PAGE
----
For a Broadway star, another memorable Jewish character — miles away from Tevye: Tony Award-winner Danny Burstein is now playing the photographer Larry Sultan in Pictures From Home. The drama is about family, mortality and art — all familiar material for Burstein. “I always think about the play as being very Talmudic,” he told our contributor Mervyn Rothstein. “Larry Sultan is actually someone who’s just asking question after question and trying to find answers for these very deep questions about life, about what is important in life.” Read the story ➤
You asked, we answered: A reader asked our Bintel Brief advice column if he should conceal the news of his divorce and his new love from his ailing parents. Bintel’s response: “Honor thy father and mother” means telling them what’s happening in your life — even if it’s uncomfortable.
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Police used stun grenades and horses against pro-democracy protesters in Tel Aviv on Wednesday. (Getty)
🇮🇱 The Times of Israel reported this morning that “protesters blocked roads, disrupted trains and marched in cities across the country on Wednesday as part of a ‘national day of disruption’ against the government’s judicial overhaul plan.” Meanwhile, Israeli military reservists are threatening to refuse to serve to protest the proposed changes. (TOI, Haaretz)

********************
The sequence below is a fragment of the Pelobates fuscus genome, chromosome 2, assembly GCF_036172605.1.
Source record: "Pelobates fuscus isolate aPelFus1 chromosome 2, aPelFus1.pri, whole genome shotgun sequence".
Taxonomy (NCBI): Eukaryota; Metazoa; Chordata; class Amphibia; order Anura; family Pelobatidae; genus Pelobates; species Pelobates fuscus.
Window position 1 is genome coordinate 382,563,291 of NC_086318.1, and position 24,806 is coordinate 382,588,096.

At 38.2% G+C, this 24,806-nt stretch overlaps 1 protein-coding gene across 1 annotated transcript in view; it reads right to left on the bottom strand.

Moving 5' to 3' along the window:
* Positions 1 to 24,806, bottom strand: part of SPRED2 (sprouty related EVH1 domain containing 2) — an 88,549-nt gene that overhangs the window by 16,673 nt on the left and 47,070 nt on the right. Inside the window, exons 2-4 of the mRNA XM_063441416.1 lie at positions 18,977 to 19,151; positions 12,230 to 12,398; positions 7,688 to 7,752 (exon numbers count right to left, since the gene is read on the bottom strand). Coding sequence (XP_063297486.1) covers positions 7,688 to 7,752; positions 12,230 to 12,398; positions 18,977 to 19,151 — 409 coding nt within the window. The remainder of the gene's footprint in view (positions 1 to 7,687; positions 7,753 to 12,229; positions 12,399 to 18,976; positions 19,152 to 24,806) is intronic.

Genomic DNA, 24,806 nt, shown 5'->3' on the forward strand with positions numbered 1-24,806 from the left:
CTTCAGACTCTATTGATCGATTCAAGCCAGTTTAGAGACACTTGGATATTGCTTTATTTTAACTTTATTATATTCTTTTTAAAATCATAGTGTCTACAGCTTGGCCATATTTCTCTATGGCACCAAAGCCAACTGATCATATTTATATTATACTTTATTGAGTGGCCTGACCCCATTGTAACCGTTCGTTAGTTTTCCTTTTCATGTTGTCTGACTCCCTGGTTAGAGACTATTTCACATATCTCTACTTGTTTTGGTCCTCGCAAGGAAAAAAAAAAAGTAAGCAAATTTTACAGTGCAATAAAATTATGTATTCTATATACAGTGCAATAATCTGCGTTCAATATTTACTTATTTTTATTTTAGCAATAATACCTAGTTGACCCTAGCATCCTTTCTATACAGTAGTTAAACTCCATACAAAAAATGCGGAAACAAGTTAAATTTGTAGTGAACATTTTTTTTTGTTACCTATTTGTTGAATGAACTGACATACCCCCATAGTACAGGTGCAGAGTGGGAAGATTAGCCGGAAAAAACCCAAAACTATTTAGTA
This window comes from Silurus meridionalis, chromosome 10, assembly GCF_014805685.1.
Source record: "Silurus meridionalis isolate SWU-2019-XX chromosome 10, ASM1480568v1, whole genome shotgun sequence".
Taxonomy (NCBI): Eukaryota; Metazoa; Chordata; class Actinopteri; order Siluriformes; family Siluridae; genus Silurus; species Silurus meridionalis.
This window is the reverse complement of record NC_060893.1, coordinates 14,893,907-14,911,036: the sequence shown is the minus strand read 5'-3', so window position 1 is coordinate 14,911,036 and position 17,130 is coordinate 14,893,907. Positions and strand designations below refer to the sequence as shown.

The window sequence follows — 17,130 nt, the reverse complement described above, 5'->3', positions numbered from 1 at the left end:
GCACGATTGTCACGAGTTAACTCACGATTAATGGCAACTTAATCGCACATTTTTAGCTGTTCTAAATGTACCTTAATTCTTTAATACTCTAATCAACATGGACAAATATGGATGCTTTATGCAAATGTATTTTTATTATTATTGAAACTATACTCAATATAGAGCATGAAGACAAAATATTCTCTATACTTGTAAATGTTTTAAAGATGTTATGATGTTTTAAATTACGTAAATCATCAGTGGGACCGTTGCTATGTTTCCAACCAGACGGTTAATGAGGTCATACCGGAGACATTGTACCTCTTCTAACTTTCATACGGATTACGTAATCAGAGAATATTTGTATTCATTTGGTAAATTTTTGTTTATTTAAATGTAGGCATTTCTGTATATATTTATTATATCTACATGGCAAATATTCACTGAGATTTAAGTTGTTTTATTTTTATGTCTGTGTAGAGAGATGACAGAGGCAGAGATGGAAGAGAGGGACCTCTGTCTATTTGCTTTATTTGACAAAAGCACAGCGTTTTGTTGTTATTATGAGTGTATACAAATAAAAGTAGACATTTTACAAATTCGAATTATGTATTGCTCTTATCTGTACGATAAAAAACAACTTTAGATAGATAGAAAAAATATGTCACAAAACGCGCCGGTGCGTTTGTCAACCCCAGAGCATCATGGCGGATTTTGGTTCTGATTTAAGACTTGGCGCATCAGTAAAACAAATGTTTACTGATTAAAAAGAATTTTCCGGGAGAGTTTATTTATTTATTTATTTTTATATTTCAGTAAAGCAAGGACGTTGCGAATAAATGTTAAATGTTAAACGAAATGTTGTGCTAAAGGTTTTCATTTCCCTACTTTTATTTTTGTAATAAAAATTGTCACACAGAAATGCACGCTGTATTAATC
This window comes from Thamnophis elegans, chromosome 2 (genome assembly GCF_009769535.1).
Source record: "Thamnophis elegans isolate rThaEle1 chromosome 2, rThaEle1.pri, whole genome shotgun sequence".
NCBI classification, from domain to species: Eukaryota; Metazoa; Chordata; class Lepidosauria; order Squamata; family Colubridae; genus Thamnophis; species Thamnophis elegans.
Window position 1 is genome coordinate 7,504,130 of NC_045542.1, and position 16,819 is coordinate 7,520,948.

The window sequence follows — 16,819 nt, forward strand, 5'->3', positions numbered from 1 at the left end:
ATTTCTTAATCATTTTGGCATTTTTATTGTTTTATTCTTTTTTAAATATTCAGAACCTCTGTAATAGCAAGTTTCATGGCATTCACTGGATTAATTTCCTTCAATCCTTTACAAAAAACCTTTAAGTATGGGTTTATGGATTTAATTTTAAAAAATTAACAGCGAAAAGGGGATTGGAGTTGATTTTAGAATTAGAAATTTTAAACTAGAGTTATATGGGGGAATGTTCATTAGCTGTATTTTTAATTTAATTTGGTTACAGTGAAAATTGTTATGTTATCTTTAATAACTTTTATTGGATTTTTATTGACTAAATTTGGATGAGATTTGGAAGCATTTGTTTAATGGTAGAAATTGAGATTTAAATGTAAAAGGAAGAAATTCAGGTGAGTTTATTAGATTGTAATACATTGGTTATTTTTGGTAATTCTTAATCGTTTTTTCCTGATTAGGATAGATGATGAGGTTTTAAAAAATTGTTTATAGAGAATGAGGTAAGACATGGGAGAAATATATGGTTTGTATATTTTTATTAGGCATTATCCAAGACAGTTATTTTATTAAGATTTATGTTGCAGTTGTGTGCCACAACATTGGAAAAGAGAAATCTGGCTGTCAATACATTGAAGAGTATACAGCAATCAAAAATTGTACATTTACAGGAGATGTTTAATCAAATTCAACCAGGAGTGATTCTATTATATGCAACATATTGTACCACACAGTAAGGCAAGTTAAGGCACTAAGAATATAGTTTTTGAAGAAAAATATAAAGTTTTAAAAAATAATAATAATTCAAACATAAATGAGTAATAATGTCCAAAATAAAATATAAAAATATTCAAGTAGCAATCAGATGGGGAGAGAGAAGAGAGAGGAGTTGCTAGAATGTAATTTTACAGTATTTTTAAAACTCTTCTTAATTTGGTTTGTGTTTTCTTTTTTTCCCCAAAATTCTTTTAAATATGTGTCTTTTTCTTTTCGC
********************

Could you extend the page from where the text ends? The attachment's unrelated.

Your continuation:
👟 Adidas is trying to figure out what to do with $500 million worth of Kanye West-branded sneakers, after it cut ties with him over his antisemitic tirades. The company was going to rebrand the shoes but worried about a possible backlash. A new option being considered? Burning them all. (Washington Post)
💻 A Wikipedia committee has taken the unusual step of initiating an investigation into accusations that editors in Poland revised articles to distort the history of the Holocaust, skipping the usual process of awaiting a formal complaint. “A myopic decision here could result in untold numbers of people being fed a distorted view of Jewish/WWII history,” wrote one user, “which could have very real consequences given the recent amplification of violently antisemitic rhetoric by mainstream public figures.” (JTA)
🎞️ The New York Times published a visual investigation overnight into the Israeli military raid in Nablus last week that sparked massive clashes with Palestinian militants, killing 11 and injuring more than 100. Using footage from security cameras and witnesses’ mobile phones, The Times found that the Israeli forces were pelted with stones and oranges, and fired upon by Palestinian gunmen, and that they in some cases used deadly force against unarmed civilians. (NYT)
🏳️🌈 The Sephardic Chief Rabbi of Jerusalem blamed the recent earthquakes in Israel on the country’s granting of rights and freedoms to queer people. The rabbi, Israel Shlomo Amar, said in 2016 that Jewish law demands the death penalty for homosexuality. (Jerusalem Post)